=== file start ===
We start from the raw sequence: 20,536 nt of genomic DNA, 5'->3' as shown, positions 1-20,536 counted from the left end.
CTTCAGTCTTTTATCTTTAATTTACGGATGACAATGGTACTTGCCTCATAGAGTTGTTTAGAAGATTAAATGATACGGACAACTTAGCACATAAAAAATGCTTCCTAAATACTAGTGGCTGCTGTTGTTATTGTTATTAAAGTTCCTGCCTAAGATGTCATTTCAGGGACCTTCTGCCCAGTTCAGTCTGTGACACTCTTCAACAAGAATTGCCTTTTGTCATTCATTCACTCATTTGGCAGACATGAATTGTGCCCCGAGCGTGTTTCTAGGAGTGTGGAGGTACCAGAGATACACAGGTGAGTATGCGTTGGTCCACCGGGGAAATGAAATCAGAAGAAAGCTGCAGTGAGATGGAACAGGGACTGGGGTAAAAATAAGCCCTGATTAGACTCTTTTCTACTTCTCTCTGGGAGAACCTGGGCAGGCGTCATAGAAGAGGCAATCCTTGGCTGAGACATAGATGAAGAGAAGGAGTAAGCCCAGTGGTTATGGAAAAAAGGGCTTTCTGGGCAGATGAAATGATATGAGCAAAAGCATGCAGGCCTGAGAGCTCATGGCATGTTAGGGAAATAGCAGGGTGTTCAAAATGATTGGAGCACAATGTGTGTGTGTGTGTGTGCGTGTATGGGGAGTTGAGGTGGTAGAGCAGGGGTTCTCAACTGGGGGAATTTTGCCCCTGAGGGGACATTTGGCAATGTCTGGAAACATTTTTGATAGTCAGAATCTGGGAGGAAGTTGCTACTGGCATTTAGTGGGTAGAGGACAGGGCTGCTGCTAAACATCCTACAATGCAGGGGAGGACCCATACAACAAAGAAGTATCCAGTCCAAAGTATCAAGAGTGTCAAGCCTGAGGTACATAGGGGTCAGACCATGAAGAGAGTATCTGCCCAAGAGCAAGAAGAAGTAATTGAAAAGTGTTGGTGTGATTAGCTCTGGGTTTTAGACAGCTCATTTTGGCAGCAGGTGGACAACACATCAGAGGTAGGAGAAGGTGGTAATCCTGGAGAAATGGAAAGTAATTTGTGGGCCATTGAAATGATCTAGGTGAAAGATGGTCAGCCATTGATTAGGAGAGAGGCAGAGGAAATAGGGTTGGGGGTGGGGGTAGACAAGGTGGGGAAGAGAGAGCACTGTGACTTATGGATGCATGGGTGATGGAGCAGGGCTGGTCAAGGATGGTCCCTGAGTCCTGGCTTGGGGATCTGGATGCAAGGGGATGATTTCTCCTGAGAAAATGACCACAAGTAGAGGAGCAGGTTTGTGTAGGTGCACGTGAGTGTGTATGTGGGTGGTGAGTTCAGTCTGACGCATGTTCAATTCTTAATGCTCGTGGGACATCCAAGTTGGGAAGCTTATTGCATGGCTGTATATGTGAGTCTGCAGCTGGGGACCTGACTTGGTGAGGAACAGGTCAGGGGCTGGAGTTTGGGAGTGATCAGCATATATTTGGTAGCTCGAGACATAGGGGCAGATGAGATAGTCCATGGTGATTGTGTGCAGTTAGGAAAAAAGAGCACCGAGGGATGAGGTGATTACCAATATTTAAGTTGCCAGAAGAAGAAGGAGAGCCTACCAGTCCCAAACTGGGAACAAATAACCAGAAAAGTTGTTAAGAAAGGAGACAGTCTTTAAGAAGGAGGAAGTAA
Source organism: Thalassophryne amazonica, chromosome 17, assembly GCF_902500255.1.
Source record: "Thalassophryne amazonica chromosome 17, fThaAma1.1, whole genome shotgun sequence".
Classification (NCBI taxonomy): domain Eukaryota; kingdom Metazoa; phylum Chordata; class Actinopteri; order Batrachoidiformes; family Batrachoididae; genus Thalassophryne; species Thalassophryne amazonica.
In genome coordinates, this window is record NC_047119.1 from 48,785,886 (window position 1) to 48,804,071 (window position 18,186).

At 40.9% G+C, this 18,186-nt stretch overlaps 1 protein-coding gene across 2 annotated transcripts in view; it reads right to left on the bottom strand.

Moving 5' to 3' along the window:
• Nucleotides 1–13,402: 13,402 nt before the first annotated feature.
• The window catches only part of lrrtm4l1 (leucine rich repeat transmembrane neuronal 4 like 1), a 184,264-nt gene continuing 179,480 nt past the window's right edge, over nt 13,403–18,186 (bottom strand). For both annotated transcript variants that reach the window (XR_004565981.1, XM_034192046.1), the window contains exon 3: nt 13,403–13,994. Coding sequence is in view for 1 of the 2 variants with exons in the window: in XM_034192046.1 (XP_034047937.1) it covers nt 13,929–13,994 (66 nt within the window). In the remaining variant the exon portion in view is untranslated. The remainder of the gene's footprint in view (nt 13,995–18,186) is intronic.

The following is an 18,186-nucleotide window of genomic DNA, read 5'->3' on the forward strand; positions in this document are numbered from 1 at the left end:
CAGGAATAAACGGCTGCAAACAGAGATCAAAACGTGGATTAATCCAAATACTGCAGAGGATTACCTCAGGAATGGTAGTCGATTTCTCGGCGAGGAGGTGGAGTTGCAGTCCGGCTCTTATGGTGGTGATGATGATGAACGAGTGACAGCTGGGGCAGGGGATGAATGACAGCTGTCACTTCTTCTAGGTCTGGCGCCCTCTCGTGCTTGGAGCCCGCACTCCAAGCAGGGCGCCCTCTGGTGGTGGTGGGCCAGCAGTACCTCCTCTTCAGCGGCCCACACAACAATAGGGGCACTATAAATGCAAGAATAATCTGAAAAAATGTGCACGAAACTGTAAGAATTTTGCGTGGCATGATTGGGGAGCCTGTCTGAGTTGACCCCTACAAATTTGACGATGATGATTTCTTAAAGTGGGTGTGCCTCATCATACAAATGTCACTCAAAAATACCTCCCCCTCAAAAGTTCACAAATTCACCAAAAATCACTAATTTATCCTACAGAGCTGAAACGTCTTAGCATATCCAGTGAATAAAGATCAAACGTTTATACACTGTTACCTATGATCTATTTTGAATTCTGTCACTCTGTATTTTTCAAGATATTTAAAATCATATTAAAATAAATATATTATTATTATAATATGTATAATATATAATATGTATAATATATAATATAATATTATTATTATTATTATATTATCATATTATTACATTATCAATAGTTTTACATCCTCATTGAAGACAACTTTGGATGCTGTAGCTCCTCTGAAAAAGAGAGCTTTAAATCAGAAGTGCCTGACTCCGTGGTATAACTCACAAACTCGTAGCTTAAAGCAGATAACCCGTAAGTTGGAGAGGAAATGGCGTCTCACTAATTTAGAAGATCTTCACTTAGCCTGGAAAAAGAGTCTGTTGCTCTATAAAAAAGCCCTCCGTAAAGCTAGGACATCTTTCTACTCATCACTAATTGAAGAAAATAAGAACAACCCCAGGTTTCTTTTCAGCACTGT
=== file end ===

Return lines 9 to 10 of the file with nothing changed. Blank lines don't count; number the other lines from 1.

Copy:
• Nucleotides 1–13,402: 13,402 nt before the first annotated feature.
• The window catches only part of lrrtm4l1 (leucine rich repeat transmembrane neuronal 4 like 1), a 184,264-nt gene continuing 179,480 nt past the window's right edge, over nt 13,403–18,186 (bottom strand). For both annotated transcript variants that reach the window (XR_004565981.1, XM_034192046.1), the window contains exon 3: nt 13,403–13,994. Coding sequence is in view for 1 of the 2 variants with exons in the window: in XM_034192046.1 (XP_034047937.1) it covers nt 13,929–13,994 (66 nt within the window). In the remaining variant the exon portion in view is untranslated. The remainder of the gene's footprint in view (nt 13,995–18,186) is intronic.